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Exponential Mean and Beyond
#1
Question 
If you have two numbers a and b, you want to take the mean of them, you could do ssqrt(a^b), or ssqrt(b^a). Then you could do the square super root of those exponentiated together. But which order? You do both orders, and do the super square root of those exponentiated together. And you keep doing it until they converge, and call that the exponential mean or exp mean for short.
You could even do tetration means and pentation means and beyound.
Does anyone know of any closed forms for any of these means, When the means are not already communitive? Such as Exp-Mean(2,4), because 2^4 = 4^2.
ฅ(ミ⚈ ﻌ ⚈ミ)ฅ
Please remember to stay hydrated.
Sincerely: Catullus
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#2
This sounds terrifyingly hard. Even showing something like this converges sounds terrifyingly hard, lol. Not sure how much luck you'll have, but keep me posted if you think of anything, lol.
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#3
(06/05/2022, 11:36 PM)JmsNxn Wrote: This sounds terrifyingly hard. Even showing something like this converges sounds terrifyingly hard, lol. Not sure how much luck you'll have, but keep me posted if you think of anything, lol.
Like how hard exactly? Exp time? Exp-mean(2,3) ~ 2.419. Exp-mean(2,4) = ln(16)/Lambert_W0(ln(16)) ~ 2.745. Does anyone know of any series for this, like a series for exp-meaan(x,2)?
ฅ(ミ⚈ ﻌ ⚈ミ)ฅ
Please remember to stay hydrated.
Sincerely: Catullus
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#4
(06/06/2022, 02:54 AM)Catullus Wrote:
(06/05/2022, 11:36 PM)JmsNxn Wrote: This sounds terrifyingly hard. Even showing something like this converges sounds terrifyingly hard, lol. Not sure how much luck you'll have, but keep me posted if you think of anything, lol.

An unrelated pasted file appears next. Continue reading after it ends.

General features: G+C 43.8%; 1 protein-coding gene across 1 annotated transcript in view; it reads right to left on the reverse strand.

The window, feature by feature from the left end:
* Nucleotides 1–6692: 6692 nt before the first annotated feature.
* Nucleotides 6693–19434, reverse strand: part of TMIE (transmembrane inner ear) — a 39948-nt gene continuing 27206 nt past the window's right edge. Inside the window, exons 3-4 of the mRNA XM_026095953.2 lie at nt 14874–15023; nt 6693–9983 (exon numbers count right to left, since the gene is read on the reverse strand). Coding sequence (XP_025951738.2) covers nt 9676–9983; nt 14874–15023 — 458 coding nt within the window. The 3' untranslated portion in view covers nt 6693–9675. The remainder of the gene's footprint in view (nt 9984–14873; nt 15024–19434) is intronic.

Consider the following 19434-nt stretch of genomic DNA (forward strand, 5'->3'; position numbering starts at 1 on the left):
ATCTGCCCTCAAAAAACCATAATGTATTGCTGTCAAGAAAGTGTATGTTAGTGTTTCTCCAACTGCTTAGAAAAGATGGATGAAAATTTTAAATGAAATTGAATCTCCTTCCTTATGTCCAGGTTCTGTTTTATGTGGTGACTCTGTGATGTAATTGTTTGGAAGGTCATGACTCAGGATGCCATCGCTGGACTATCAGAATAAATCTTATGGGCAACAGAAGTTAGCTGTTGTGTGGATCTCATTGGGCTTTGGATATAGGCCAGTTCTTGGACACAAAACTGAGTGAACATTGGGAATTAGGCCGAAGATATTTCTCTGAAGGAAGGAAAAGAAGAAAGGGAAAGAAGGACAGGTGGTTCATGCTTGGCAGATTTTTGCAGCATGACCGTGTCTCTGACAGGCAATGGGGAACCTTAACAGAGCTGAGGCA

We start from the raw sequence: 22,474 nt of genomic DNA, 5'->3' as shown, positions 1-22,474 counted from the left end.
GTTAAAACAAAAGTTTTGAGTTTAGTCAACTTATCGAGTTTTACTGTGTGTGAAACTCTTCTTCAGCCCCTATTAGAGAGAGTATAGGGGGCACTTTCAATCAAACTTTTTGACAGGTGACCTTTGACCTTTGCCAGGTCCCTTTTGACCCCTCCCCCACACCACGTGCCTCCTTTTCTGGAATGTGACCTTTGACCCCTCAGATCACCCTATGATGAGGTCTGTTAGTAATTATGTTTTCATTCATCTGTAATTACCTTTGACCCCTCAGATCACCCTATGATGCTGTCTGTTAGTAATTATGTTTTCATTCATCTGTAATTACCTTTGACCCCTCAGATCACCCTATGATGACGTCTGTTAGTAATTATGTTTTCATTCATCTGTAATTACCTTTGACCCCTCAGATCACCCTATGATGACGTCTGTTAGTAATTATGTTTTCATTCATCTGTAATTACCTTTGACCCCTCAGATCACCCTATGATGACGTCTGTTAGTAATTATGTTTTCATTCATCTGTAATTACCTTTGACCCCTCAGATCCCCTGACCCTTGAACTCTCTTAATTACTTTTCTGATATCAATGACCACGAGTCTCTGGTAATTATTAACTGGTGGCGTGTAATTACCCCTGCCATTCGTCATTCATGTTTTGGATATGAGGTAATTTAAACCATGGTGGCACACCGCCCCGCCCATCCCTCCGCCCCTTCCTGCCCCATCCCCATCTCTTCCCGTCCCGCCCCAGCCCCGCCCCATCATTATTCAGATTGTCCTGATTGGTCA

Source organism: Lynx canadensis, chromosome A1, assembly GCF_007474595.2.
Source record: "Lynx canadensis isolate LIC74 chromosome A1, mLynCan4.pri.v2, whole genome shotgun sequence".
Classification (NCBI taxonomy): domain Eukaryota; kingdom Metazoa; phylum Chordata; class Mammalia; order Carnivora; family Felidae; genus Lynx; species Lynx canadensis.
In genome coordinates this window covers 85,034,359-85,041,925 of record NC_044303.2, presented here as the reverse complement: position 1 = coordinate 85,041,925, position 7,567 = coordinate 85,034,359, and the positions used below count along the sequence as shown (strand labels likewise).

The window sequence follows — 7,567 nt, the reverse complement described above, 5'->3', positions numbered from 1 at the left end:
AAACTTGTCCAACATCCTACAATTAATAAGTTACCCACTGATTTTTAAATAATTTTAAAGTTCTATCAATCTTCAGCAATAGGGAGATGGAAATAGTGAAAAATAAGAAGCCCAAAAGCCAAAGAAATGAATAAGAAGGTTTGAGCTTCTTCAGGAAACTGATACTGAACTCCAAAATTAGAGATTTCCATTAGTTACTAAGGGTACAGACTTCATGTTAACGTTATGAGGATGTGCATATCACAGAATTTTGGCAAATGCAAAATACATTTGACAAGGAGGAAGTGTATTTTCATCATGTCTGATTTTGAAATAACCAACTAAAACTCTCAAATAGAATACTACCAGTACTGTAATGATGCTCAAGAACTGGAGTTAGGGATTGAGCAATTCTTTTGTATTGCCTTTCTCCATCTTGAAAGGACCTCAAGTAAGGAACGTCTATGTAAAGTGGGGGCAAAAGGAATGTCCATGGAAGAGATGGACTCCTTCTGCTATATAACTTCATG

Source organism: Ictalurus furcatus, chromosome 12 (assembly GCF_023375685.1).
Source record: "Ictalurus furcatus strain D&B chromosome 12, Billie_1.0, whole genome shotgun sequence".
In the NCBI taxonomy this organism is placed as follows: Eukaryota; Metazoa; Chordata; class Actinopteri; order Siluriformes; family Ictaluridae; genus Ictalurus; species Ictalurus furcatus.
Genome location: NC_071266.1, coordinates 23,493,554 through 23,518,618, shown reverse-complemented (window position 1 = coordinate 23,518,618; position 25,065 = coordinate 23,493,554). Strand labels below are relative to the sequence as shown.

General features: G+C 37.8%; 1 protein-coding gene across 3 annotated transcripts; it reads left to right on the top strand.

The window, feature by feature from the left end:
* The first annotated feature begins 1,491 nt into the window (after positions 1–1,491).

Like how hard exactly? Exp time? Exp-mean(2,3) ~ 2.419. Exp-mean(2,4) = ln(16)/W0(ln(16)) ~ 2.745. Does anyone know of any series for this, like a series for exp-meaan(x,2)?

Oh, I apologize.

What I mean, is I can bet this probably converges! But I have no idea how to do it!

I mean, this looks like something that would probably converge, and I don't doubt it converges. PROVING it converges sounds impossible Tongue , at least, that's what I meant.

I believe you'd have more luck looking at arithmetic/geometric means for general functions. Look at if \(f,g\) are reasonable functions does a similar process converge. This would mean, looking at:

$$
\begin{align}
F&=f^{-1}(f(a,b)*f(b,a),b)\\
G&=f^{-1}(a,f(a,b)*f(b,a))\\
&...\\
\end{align}
$$

What I mean to say, is that you could probably find literature on similar cases for general functions; especially how you can iterate and mix arithmetic and geometric means (this was a proposed solution of semi-operators on this forum, the trouble being it didn't satisfy the Goodstein equation). I would look into the general theory of iterated arithmetic/geometric means; which does exist, and view how they show convergence. I know there is research on \(f(a,b)\)'s mean, and so on and so forth. It brushes path with iteration theory. I apologize but I'm not the one to ask. I'd google it, but I'm not even sure what to google...

EDIT:

I kinda went down a rabbit hole, but this seems a good place to start:

https://www.jstor.org/stable/pdf/1967353.pdf

You'd have to do much of the techniques here, but with general functions as opposed to the arithmetic/geometric mean stuff.
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#5
Question 
What about using commutative hyper-operations to do means? Then the means would already be commutative.
ฅ(ミ⚈ ﻌ ⚈ミ)ฅ
Please remember to stay hydrated.
Sincerely: Catullus
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#6
(06/13/2022, 01:18 AM)Catullus Wrote: What about using commutative hyper-operations to do means? Then the means would already be commutative.

true. 

but why do you want a new average ? 
what is the purpose ?

this reminds me of the matrix question 

is A^B equal to exp(log(A) B) or exp(B log(A))

and both are defendable.

regards

tommy1729
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#7
Question 
What if there are an odd amount of things to do the exponential mean of? Then how would you do it?
What if you defined the exponential mean as a mean such that Exp-Mean3(a^b,b^a) = k^k^(log(k,log(k,a))+log(k,log(k,b))). For some k, such as √(2)?
Then Exp-Mean3(a,b) = k^k^(log(k,log(k,))+log(k,log(k,))).
If a and are complex, then Exp-Mean3(a,b) = k^(log(k,)*log(k,)).
If and b are real, then Exp-Mean3(a,b) = k^(log(k,a)*log(k,b)/(b*a)).
What about defining Exp-Mean4(a,b) = sexp((slog(a)+slog(b))/2), for some base such as the Tetra-Euler Number?
This is my 100th post!  Smile
ฅ(ミ⚈ ﻌ ⚈ミ)ฅ
Please remember to stay hydrated.
Sincerely: Catullus
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